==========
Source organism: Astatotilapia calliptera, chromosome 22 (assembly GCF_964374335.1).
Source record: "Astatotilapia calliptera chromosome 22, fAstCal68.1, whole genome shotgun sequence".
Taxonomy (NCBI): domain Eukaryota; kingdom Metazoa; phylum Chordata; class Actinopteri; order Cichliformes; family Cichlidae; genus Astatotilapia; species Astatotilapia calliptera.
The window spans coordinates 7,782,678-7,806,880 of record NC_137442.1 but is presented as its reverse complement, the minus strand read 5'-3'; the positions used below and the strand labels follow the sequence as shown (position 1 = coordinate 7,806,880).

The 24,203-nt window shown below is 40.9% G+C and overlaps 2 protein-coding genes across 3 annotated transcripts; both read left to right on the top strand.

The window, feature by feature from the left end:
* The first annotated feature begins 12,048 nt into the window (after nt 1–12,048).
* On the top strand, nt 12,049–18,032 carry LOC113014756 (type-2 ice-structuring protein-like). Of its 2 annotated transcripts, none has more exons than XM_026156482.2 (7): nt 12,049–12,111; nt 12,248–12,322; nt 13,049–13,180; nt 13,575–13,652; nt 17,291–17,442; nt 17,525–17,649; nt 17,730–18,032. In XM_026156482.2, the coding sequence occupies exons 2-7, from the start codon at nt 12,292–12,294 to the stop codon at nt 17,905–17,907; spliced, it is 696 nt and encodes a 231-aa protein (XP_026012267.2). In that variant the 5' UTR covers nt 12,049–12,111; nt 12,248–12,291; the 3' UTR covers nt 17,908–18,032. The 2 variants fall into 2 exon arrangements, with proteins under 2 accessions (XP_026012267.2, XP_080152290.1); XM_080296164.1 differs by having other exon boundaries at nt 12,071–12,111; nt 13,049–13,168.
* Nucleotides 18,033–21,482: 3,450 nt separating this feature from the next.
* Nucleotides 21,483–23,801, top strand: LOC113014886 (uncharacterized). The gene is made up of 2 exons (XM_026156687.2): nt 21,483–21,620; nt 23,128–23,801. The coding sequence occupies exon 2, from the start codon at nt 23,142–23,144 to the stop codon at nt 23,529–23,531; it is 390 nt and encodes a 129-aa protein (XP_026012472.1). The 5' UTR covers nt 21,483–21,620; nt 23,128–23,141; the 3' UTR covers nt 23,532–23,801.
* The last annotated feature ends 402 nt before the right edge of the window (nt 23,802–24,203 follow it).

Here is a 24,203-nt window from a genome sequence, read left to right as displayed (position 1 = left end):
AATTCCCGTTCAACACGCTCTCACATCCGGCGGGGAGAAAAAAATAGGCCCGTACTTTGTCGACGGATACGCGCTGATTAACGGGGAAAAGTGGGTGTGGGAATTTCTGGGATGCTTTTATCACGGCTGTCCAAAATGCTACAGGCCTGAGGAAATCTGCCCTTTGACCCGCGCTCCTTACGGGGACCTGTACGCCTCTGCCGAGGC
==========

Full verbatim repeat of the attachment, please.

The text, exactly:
Source organism: Astatotilapia calliptera, chromosome 22 (assembly GCF_964374335.1).
Source record: "Astatotilapia calliptera chromosome 22, fAstCal68.1, whole genome shotgun sequence".
Taxonomy (NCBI): domain Eukaryota; kingdom Metazoa; phylum Chordata; class Actinopteri; order Cichliformes; family Cichlidae; genus Astatotilapia; species Astatotilapia calliptera.
The window spans coordinates 7,782,678-7,806,880 of record NC_137442.1 but is presented as its reverse complement, the minus strand read 5'-3'; the positions used below and the strand labels follow the sequence as shown (position 1 = coordinate 7,806,880).

The 24,203-nt window shown below is 40.9% G+C and overlaps 2 protein-coding genes across 3 annotated transcripts; both read left to right on the top strand.

The window, feature by feature from the left end:
* The first annotated feature begins 12,048 nt into the window (after nt 1–12,048).
* On the top strand, nt 12,049–18,032 carry LOC113014756 (type-2 ice-structuring protein-like). Of its 2 annotated transcripts, none has more exons than XM_026156482.2 (7): nt 12,049–12,111; nt 12,248–12,322; nt 13,049–13,180; nt 13,575–13,652; nt 17,291–17,442; nt 17,525–17,649; nt 17,730–18,032. In XM_026156482.2, the coding sequence occupies exons 2-7, from the start codon at nt 12,292–12,294 to the stop codon at nt 17,905–17,907; spliced, it is 696 nt and encodes a 231-aa protein (XP_026012267.2). In that variant the 5' UTR covers nt 12,049–12,111; nt 12,248–12,291; the 3' UTR covers nt 17,908–18,032. The 2 variants fall into 2 exon arrangements, with proteins under 2 accessions (XP_026012267.2, XP_080152290.1); XM_080296164.1 differs by having other exon boundaries at nt 12,071–12,111; nt 13,049–13,168.
* Nucleotides 18,033–21,482: 3,450 nt separating this feature from the next.
* Nucleotides 21,483–23,801, top strand: LOC113014886 (uncharacterized). The gene is made up of 2 exons (XM_026156687.2): nt 21,483–21,620; nt 23,128–23,801. The coding sequence occupies exon 2, from the start codon at nt 23,142–23,144 to the stop codon at nt 23,529–23,531; it is 390 nt and encodes a 129-aa protein (XP_026012472.1). The 5' UTR covers nt 21,483–21,620; nt 23,128–23,141; the 3' UTR covers nt 23,532–23,801.
* The last annotated feature ends 402 nt before the right edge of the window (nt 23,802–24,203 follow it).

Here is a 24,203-nt window from a genome sequence, read left to right as displayed (position 1 = left end):
AATTCCCGTTCAACACGCTCTCACATCCGGCGGGGAGAAAAAAATAGGCCCGTACTTTGTCGACGGATACGCGCTGATTAACGGGGAAAAGTGGGTGTGGGAATTTCTGGGATGCTTTTATCACGGCTGTCCAAAATGCTACAGGCCTGAGGAAATCTGCCCTTTGACCCGCGCTCCTTACGGGGACCTGTACGCCTCTGCCGAGGC